Extended Wear Hydrogel Lenses: Long-Term Effectiveness and Costs

Harrison D Cavanagh, B. I. Bodner, L. A. Wilson

Research output: Contribution to journalArticlepeer-review

10 Scopus citations

Abstract

During the period 1976-79, 1,201 of 1,552 aphakic patients were successfully fitted with third generation extended wear hydrogen lenses of thin-membrane design (CSI® lens) and highly hydrated polymer design (Permalens,® Sauflon®) without significant or permanent visual loss. Between 79% and 82% of the patients who failed did so in the first 90 days, and thereafter failure rates declined with time. Replacement rates for lenses approximated one lens per eye per year. Rates of required removal for cleaning varied. Ten to 13% of patients required cleaning at less than three-month intervals, and 5–6% at less than one month. For average patients with unilateral devices and no complications, extended wear lenses in Georgia are estimated to cost approximately three times as much as an intraocular lens over a 20-year follow-up period. General advantages of extended wear third generation lenses include: (1) an acceptably safe and visually effective way to correct aphakia when patients are carefully selected, fitted, educated, and followed; (2) can be easily removed, refitted or updated as technology advances; and (3) will not replace intraocular lenses, but can be used when implantation is contraindicated and should prevent the need for secondary or bilateral implantation or keratophakia in most cases.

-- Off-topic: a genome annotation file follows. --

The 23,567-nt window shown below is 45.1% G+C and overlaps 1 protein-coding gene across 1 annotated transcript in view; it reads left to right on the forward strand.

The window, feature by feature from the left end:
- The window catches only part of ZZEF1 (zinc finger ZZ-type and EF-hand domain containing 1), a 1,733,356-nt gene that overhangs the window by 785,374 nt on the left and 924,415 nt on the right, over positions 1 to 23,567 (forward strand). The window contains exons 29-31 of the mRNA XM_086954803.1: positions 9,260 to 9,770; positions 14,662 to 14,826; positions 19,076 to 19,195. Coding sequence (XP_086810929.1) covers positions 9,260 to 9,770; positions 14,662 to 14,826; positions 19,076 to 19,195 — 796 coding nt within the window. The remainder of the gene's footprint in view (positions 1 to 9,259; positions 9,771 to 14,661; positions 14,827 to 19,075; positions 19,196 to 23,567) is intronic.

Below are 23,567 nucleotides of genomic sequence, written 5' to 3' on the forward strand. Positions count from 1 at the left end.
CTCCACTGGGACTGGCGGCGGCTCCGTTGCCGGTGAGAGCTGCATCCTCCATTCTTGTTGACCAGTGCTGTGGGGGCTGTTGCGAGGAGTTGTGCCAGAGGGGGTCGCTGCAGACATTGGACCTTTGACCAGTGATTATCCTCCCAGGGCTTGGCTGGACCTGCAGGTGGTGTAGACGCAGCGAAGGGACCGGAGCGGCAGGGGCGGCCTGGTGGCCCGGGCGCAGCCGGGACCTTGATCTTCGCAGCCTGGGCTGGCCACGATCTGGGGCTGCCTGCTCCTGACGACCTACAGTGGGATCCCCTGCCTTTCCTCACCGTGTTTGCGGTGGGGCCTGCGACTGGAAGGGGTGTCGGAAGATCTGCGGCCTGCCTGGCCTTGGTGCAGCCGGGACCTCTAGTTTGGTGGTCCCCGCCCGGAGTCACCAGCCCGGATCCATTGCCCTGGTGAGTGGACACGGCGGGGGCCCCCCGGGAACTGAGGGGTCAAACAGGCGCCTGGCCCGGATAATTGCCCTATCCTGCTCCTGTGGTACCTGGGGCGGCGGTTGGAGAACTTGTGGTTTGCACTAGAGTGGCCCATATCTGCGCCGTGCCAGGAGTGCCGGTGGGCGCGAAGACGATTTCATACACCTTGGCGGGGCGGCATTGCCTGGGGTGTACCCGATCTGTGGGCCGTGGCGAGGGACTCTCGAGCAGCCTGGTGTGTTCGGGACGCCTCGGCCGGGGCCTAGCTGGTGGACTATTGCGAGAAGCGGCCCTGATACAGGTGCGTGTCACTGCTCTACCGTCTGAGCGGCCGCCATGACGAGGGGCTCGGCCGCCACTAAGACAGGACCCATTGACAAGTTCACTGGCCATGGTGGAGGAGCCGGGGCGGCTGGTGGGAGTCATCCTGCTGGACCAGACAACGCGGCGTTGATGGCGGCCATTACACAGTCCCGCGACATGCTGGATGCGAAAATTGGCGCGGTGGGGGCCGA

Original languageEnglish (US)
Pages (from-to)871-876
Number of pages6
JournalOphthalmology
Volume87
Issue number9
DOIs
StatePublished - Jan 1 1980

Keywords

  • aphakia
  • extended wear contact lenses

ASJC Scopus subject areas

  • Ophthalmology

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